The Painted Desert Community Complex was the only project of these, and maybe the only one during the Mission 66 program, that included facilities for all aspects of park operation. It is a small planned community that included public facilities in the visitor center with adjacent concession services around a central plaza as well as maintenance shops, employee housing, a school, and community center. The project even included the park entrance station. Very few, if any, other projects in the NPS encompass this scope. Neutra and Alexander’s design used building massing and the austerity of their design ethic to brilliantly separate incompatible uses in such a way that each use can function well and independently of the others, all in a relatively small space. It is the genius of this arrangement of spaces when added to the architect’s prominence, the importance of the Mission 66 program as a whole, and the importance of the Painted Desert Community Complex as a highlight of that program that has led the Complex to achieve a greater recognition in recent years as a collection of buildings and landscapes worthy of protection.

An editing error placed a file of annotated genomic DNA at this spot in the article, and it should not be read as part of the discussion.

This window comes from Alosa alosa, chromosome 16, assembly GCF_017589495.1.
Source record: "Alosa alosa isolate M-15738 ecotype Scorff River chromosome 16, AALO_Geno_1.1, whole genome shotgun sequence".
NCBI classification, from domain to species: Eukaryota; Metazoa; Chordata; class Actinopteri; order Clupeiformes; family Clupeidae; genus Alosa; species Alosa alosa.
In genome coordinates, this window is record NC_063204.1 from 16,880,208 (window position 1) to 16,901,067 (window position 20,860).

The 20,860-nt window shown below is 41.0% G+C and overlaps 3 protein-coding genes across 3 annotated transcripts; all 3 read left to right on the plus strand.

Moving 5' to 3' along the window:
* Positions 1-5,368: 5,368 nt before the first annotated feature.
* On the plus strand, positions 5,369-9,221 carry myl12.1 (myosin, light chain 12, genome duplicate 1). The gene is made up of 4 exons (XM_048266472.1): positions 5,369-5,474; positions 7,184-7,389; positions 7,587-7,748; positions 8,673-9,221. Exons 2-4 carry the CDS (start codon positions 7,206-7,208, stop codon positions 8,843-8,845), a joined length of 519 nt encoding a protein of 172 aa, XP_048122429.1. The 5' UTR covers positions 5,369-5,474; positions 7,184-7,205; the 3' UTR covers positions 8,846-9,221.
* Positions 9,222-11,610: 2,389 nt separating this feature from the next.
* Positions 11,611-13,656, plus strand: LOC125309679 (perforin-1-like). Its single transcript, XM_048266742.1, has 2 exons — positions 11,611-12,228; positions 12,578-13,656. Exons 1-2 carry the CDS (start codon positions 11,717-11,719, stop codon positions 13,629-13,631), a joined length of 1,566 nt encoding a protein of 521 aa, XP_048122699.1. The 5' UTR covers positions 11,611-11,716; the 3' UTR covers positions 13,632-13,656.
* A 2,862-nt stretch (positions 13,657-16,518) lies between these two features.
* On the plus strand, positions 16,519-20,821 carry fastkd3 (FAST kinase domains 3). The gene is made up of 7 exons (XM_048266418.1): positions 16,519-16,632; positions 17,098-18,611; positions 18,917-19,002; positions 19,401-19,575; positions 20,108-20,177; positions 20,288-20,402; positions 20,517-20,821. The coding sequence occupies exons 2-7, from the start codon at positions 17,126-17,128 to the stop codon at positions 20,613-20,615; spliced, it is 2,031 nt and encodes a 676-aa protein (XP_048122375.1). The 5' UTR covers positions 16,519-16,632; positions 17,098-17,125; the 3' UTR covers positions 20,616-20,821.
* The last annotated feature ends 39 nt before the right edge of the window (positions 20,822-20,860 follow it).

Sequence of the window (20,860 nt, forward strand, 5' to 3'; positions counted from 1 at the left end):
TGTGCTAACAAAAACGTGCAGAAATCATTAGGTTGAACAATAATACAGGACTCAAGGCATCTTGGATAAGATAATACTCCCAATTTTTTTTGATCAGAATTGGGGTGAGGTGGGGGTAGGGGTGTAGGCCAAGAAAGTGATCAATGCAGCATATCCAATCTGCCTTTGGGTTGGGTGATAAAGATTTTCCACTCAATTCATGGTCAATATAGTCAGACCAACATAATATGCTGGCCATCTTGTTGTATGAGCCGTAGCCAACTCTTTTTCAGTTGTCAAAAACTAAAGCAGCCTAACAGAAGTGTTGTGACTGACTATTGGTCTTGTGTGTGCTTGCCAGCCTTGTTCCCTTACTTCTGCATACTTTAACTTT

The architects visited the site of the project in May of 1958. I surmise that the wind was blowing hard that spring day because the main environmental feature of the complex, appropriately, is protection from wind. The entire Complex is oriented to turn its back on the southwest, the direction much of the wind comes from at this site. The architects drafted an explanation of their housing designs they called “Homes for National Park Service Families on a Wind-Swept Desert.”